Current regulations have certain restrictions lacking the flexibility that farmers and commercial drivers need due to the unique realities of hauling agriculture commodities.

Currently, during harvesting and planting seasons, drivers transporting agricultural commodities, including livestock, are exempt from the HOS requirements.

The HOS exemption is called a short haul exemption and applies when the destination of the commodity is within a 150-air-mile radius from the source.

Each individual state is currently determining HOS requirements for agricultural commodities.

The advanced rule (ANPRM) authored by FMCSA was prompted by indications that the current definition of these terms may not be understood or enforced consistently when determining whether the HOS exemption applies.

The FMCSA is encouraging all commercial motor vehicle stakeholders to provide feedback on how the current definitions impact safety, compliance, and enforcement. More specifically, the FMCSA wants to hear from those transporting agricultural commodities and livestock.

More driver flexibility after hours of service changes


5 major DOT hours of service changes

In an effort to improve safety and provide more flexibility to commercial motor vehicle (CMV) drivers, the Federal Motor Carrier Safety Administration (FMCSA) has released a notice of proposed rulemaking (NPRM) that proposes changes to the hours of service (HOS) rules.

In 2018, the FMCSA release an Advanced Notice of Proposed Rulemaking (ANPRM) on Hours of Service of Drivers and requested public comment on portions of the HOS rules to alleviate unnecessary burdens placed on drivers.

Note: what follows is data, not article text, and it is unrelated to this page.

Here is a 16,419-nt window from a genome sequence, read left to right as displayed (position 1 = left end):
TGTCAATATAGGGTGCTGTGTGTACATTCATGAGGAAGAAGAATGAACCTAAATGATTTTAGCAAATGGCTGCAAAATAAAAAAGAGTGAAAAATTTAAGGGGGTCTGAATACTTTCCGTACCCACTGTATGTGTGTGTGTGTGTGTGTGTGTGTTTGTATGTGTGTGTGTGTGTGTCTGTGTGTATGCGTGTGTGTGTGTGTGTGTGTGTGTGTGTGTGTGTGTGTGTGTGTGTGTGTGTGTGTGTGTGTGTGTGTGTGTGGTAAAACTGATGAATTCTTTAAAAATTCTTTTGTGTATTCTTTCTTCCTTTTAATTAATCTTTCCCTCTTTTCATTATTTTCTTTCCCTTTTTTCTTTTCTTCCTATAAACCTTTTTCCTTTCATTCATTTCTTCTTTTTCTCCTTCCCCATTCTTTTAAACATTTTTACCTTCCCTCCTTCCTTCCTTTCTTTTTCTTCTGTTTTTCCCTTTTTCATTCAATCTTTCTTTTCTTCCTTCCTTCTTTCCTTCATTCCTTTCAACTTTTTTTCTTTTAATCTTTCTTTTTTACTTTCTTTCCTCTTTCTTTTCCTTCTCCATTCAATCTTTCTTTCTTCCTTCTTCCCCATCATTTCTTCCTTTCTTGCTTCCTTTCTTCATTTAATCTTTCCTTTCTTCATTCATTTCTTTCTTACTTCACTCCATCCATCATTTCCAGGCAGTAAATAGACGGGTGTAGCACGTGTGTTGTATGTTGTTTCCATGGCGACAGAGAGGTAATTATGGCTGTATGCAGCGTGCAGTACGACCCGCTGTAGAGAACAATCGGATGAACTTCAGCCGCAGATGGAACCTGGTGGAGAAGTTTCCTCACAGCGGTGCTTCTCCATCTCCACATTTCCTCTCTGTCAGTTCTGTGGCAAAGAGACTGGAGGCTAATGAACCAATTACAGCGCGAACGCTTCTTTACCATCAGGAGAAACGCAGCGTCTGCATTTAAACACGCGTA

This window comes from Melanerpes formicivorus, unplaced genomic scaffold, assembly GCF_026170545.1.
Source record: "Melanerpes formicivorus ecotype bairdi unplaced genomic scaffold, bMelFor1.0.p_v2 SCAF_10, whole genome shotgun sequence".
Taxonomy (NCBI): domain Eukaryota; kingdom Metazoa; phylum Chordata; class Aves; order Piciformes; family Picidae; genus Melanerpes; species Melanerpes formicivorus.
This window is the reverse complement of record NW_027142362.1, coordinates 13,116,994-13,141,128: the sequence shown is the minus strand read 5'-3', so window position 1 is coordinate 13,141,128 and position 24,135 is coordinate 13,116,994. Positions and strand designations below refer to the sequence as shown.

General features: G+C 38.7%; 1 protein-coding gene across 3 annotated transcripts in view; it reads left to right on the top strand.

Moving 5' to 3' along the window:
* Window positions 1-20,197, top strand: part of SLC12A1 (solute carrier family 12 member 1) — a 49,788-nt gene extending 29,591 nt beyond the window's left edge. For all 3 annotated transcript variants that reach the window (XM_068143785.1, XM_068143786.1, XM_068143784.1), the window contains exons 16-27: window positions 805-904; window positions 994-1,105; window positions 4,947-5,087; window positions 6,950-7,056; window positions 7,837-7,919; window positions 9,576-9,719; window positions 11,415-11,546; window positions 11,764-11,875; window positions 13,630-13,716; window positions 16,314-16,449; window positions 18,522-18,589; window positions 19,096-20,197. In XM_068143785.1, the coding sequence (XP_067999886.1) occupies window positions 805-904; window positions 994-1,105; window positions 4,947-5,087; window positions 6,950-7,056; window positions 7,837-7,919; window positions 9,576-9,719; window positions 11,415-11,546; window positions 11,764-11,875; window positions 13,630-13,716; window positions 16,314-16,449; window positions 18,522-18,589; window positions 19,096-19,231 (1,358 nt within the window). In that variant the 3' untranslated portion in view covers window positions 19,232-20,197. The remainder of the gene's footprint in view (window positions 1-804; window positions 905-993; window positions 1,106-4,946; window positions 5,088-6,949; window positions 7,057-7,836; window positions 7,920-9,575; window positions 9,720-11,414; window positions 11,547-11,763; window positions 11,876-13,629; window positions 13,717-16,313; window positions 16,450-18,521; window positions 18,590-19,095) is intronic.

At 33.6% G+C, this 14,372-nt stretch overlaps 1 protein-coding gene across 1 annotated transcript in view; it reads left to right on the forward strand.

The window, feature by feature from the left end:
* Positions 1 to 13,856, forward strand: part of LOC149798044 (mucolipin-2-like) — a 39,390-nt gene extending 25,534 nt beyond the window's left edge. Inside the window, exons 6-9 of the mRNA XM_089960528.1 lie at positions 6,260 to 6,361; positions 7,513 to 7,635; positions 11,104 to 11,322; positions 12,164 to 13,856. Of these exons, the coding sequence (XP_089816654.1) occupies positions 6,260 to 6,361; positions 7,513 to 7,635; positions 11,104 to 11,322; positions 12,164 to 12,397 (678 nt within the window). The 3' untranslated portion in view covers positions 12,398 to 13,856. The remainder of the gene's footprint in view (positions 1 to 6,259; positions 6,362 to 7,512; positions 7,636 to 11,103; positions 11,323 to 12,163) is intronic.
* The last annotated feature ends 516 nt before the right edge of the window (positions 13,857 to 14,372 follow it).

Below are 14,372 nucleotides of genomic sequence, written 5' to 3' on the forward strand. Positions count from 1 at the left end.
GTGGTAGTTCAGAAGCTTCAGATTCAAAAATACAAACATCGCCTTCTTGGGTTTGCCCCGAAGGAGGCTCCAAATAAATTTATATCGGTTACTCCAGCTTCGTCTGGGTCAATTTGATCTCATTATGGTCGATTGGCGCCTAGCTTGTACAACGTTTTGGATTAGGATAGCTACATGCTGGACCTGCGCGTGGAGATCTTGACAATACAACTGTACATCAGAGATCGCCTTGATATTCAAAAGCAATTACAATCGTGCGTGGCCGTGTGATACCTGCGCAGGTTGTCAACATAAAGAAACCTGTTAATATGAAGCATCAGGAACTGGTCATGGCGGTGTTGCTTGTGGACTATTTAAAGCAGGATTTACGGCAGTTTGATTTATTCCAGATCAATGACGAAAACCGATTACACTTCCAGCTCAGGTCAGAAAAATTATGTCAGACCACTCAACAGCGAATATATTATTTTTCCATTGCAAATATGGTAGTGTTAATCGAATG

The FMCSA proposed changes focus on the five areas below:

  1. 30-minute break requirement: Changes will allow drivers to satisfy the required break using on duty, not driving status, rather than off duty.
  2. Sleeper berth exception: Changes will allow drivers to split the required 10 hours off duty into two periods.
    • One period must contain at least 7 consecutive hours in the sleeper berth.
    • The other period cannot be less than 2 consecutive hours, either off duty or in the sleeper berth.
    • Note: Neither period would count against the driver’s 14‑hour driving window
  3. 30-minute to 3-hour off-duty break: Changes will allow drivers one off-duty break of at least 30 minutes and no more than 3 hours, that pauses the driver’s 14-hour driving window
    1. Note: Driver must take 10 consecutive hours off-duty at the end of the work shift.
  4. Adverse driving conditions exception: Changes will extend the maximum window during which driving is permitted by two hours.
  5. Short-haul exception: Changes will lengthen the drivers’ maximum on‑duty period from 12 to 14 hours and extends the operating distance limit from 100 to 150 air miles.

The proposed rules are open for public comment and the FMCSA Administrator, Raymond Martinez, is encouraging all drivers and CMV stakeholders to submit thoughts and opinions on the hours of service changes within the 45-day timeframe they have allotted. There is potential for the comment period to be extended.

Pausing the 14-hour clock has been discussed since last 2018 and may now become a reality.

Stay DOT compliant

Knowing these Hours-of-Service rules and regulations will allow you to stay compliant and plan your operations more efficiently.

All CNS services are geared toward keeping your trucking company safe and compliant.

If you have any questions, call (888) 260-9448 or email at info@cnsprotects.com.